In Paraguay, Spanish is the language of business and government, law, and the media. But Guarani, it may be said, is the language of living. The native language's earthy phrases and throaty tones can be heard drifting from under shade trees by Chaco farmhouses, rising on warm evenings on Asuncion street corners, and even amid the buzz of government office buildings while the terere is passed around. It is the tongue of animated sidewalk debates about futbol, of mothers' tender talk to infants, of bawdy jokes and romance.
And, more and more, Guarani is also becoming a language of literature.
"Since [longtime dictator Alfredo] Stroessner fell in 1989, there's been a boom in Guarani literature," says Mario Bogado, who operates a Guarani website and a bookstore in Asuncion.
Yet, the Guarani literature "boom" began even before Stroessner's departure--with a wager among college students, an exile's insight in a Buenos Aires bar, and an immigrant's passion for the culture of her adopted nation.
Paraguay provides particularly fertile ground for indigenous literature because of a form of bilingualism that may be a unique phenomenon worldwide. Unlike other Latin American nations such as Bolivia and Peru, where indigenous tongues are spoken overwhelmingly by indigenous peoples, in Paraguay Guarani is spoken by people of many descents and origins. And, in contrast to nations like Canada and Switzerland, where different languages are spoken in specific regions, Guarani is spoken widely throughout Paraguay, albeit rarely by wealthier urban classes. As Guarani gives Paraguayans a sense of unity and nationhood, it also provides this small nation landlocked in South America's interior with perhaps its greatest source of identity and fame--apart from storied soccer teams.
"When the topic is bilingualism, sooner or later the name of Paraguay comes up," says Bogado.
The last national census, done in 1992, reported that 39 percent of Paraguayans spoke only Guarani and 6 percent only Spanish, while 49 percent were bilingual. Linguists say Guarani took hold in Paraguay because of the way that two peoples--Spanish invaders and native Americans--met. Paraguay contained no precious metals to be looted and carried home to Europe. Instead, the Spanish came here to settle, took indigenous wives--frequently several of them--and produced many children, who grew up speaking their mothers' language, which was often Guarani. During the following centuries, Paraguay's indigenous people suffered terribly from new diseases, forced labor and slave raiders from neighboring Brazil. As a result, today only about 2 percent of Paraguay's people are indigenous, and not all of them are Guarani. And yet the Guarani tongue is spoken by blond-haired children of German descent in the countryside, by Korean immigrants in Asuncion's market neighborhood, and is even mixed into presidential speeches.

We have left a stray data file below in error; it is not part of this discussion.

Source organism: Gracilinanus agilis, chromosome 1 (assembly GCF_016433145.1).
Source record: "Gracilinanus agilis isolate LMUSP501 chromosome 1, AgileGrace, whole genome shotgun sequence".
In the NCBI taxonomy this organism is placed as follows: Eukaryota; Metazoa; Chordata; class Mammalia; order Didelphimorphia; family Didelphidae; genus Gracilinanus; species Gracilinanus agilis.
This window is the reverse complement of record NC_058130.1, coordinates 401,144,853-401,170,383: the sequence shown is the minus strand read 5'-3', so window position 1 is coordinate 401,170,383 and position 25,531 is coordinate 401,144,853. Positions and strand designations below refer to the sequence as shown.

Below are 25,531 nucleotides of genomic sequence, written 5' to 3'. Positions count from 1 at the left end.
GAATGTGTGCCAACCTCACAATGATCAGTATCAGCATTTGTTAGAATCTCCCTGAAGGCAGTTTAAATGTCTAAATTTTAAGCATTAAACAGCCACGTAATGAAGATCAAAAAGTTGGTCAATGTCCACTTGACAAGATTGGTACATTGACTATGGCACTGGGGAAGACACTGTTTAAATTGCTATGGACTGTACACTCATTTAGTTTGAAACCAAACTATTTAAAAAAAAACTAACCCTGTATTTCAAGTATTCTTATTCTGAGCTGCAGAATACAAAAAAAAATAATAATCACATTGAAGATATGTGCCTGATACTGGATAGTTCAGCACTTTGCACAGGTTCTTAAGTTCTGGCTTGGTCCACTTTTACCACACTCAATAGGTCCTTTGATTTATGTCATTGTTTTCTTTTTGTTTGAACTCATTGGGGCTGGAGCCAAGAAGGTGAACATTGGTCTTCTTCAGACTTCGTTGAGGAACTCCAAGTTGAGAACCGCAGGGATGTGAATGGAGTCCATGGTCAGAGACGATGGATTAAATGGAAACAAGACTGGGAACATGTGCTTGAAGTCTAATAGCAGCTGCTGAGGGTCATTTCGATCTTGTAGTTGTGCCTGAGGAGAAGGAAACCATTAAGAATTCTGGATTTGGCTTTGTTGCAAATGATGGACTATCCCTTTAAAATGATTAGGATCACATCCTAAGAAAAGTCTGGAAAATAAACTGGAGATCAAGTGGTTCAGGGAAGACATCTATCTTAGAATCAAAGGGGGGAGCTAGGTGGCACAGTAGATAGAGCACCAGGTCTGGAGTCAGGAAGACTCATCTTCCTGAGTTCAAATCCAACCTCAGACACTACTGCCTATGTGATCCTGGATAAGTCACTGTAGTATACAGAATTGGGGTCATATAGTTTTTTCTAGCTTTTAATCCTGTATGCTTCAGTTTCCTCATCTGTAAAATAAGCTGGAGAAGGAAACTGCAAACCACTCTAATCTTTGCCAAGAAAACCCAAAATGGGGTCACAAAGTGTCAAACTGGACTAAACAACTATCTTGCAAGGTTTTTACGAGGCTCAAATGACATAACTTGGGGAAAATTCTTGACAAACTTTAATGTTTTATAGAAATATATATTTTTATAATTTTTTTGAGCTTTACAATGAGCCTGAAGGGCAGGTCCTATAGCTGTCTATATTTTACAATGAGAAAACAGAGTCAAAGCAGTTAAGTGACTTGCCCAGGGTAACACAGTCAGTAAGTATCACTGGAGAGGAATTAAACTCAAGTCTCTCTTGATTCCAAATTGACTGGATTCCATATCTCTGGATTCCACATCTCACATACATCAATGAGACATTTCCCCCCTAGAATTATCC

However, for most of its history, Guarani has been an almost purely oral language. The first written Guarani literature was created on the Jesuit reductions during the seventeenth and eighteenth centuries. The Jesuit priests took away the Guaranis' traditional hunting and gathering with small farming life-style, making them become settled farmers. However, the Jesuits also protected the native peoples from slave hunters and taught some to be scribes who both translated Catholic holy books into Guarani and wrote original works themselves. The most famous Guarani writer during the Jesuit era was Nicolas Yapuguay, a Guarani scribe who in 1727 wrote Sermones y Ejemplos, describing Catholic liturgy. In a sense, this is still the most truly Guarani literature, because it was produced by Guaranis themselves--albeit immersed in a foreign culture, says bookstore owner Bogado.
Today, the native Guarani people are overwhelmingly impoverished and are often seen begging on Asuncion's streets. …